A Perfectly Tragic Pair Analysis

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A Perfectly Tragic Pair Richard Rogers (1902-1979) and Lorenz Hart (1895-1942) were an American songwriting team. While working together, they wrote more than twenty-eight stage musicals and more than 500 songs between 1919 and 1943. Their first song on Broadway was “Any Old Place with You,” sung in A Lonely Romeo (Hurwitz 100). They had individual songs appear in a variety of shows, but their first complete score and break through success was The Garrick Gaieties. This was originally scheduled as a two-performance fundraiser for the Theatre Guild, but was so successful that it was extended and ran for 211 performances. After this, the team of Rodgers and Hart quickly became household names. Hart was seven years older than Rodgers, who was…show more content…
Hart at the time was a recent Columbia graduate. Rodgers describes that first meeting: “The total man was hardly more than five feet tall. He wore frayed carpet slippers, a pair of tuxedo trousers, an undershirt and a nondescript jacket. His hair was unbrushed, and he obviously hadn’t had a shave for a couple of days. All he needed was a tin cup and some pencils. But that first look was misleading, for it missed the soft brown eyes, the straight nose, the good mouth, the even teeth and the strong chin. Feature for feature he had a handsome face, but it was set in a head that was a bit too large for his body and gave him a slightly gnome like appearance” (Hurwitz 98). From there, the artistic team became a hit. Through Rodgers’s friend from summer camp, Herb Fields, they came to know the Fields family who picked up a very early Rodgers and Hart song called “Any Old Place with You” and added it in a current show of his. The show only ran for six weeks, but at the ages of 23 and 17, they were on…show more content…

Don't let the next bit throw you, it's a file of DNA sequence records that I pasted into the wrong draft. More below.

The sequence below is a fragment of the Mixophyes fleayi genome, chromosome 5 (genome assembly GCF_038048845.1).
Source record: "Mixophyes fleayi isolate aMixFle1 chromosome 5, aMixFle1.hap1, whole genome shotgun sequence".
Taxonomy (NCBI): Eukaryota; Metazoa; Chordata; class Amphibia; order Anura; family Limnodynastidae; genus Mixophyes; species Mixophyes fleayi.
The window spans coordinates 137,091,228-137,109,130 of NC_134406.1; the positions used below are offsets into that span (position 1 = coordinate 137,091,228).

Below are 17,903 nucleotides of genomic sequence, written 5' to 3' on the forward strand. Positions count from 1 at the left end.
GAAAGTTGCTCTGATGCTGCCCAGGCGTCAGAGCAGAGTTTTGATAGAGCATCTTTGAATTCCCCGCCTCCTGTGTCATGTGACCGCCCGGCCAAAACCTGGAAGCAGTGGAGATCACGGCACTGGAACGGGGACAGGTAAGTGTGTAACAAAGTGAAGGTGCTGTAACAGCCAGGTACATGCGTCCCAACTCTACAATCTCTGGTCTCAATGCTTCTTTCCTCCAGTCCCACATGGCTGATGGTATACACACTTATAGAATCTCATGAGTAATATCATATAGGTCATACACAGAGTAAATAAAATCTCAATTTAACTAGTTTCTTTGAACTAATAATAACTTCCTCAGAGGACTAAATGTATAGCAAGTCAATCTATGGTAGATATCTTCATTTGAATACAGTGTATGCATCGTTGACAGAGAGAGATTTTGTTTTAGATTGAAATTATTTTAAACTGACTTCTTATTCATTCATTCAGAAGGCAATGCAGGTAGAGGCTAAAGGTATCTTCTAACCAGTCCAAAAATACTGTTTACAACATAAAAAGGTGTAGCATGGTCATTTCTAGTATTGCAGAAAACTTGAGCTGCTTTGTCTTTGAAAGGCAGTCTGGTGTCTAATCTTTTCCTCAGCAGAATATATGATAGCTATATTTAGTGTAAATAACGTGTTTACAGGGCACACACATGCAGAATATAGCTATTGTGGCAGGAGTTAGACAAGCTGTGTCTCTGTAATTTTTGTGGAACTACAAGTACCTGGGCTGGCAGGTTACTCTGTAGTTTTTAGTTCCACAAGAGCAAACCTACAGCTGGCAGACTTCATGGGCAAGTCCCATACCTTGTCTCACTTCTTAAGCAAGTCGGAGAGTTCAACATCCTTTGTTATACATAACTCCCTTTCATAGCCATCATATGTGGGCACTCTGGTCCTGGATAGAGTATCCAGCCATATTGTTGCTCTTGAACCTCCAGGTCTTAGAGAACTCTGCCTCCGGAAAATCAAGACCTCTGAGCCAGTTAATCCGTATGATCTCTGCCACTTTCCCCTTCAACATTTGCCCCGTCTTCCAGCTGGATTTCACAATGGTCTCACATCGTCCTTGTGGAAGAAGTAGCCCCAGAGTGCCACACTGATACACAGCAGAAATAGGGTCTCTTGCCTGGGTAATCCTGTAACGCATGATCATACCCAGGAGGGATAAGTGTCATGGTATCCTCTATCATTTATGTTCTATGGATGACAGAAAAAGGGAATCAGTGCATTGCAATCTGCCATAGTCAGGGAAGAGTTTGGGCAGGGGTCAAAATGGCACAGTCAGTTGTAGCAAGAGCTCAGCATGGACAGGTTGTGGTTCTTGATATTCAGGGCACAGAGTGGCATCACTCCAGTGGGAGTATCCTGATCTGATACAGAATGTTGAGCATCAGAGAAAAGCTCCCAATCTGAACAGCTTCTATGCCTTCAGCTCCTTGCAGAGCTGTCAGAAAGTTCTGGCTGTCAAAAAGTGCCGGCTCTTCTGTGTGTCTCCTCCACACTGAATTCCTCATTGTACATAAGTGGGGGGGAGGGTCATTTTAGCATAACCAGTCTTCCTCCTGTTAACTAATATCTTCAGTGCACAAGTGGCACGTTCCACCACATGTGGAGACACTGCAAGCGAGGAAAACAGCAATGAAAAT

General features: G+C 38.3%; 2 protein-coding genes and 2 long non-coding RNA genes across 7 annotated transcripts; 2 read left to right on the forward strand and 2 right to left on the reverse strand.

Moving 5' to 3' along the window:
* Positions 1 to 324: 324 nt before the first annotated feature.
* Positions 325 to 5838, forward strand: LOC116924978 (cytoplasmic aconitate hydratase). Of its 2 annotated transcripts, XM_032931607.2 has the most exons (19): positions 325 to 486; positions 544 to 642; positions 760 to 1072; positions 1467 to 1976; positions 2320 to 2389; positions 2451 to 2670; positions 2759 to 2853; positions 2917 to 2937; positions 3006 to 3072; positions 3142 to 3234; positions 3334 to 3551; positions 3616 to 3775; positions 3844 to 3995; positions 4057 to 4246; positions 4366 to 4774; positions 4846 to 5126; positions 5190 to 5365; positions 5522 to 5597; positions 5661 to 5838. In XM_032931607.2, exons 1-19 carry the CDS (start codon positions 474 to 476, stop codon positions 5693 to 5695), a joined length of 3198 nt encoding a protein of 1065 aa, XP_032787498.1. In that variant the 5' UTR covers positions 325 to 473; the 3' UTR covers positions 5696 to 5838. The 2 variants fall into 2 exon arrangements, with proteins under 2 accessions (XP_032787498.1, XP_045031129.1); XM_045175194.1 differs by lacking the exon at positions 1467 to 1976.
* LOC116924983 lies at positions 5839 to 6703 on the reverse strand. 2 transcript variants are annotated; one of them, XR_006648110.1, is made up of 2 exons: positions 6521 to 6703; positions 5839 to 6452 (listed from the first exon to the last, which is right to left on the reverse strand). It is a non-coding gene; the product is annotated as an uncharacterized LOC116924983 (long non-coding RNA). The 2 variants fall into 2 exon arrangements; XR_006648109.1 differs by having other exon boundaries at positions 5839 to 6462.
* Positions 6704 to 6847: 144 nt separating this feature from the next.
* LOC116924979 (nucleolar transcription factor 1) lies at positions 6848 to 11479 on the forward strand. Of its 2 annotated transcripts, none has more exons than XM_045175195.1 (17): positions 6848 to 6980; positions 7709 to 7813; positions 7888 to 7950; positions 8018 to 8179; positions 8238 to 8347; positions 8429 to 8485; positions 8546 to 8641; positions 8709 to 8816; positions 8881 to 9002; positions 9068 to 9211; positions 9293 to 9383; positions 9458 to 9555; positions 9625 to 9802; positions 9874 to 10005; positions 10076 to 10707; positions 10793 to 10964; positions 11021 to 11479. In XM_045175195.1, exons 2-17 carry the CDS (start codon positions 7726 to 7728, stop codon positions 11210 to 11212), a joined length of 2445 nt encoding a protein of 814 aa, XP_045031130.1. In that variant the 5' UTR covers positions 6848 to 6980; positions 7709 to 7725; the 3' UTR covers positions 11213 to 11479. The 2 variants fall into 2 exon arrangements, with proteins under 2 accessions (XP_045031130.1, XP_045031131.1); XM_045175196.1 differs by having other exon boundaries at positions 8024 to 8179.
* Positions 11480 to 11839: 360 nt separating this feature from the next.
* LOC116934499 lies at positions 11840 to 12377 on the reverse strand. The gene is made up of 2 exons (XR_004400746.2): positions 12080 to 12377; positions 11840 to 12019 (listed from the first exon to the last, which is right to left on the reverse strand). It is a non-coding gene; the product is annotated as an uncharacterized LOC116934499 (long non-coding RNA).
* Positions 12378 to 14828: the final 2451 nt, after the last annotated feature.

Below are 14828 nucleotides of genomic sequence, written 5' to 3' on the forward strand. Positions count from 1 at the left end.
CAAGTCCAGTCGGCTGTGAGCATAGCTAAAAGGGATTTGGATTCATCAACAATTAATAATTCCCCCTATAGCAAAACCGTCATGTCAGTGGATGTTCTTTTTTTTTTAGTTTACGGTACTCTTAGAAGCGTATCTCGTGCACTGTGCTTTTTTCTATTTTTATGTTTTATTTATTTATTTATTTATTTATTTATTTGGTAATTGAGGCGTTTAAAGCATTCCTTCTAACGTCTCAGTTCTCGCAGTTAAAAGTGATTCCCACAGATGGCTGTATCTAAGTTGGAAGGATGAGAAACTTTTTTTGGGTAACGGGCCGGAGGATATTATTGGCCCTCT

It ran for 6 months, and “Manhattan” was a hit. From 1920 to 1930, the team wrote musical comedies for Broadway and London’s West End. In these years, they were writing about four new shows a year. These shows included Dearest Enemy, Betsy, Peggy-Ann, The Girl Friend, Chee-Chee, and A Connecticut Yankee
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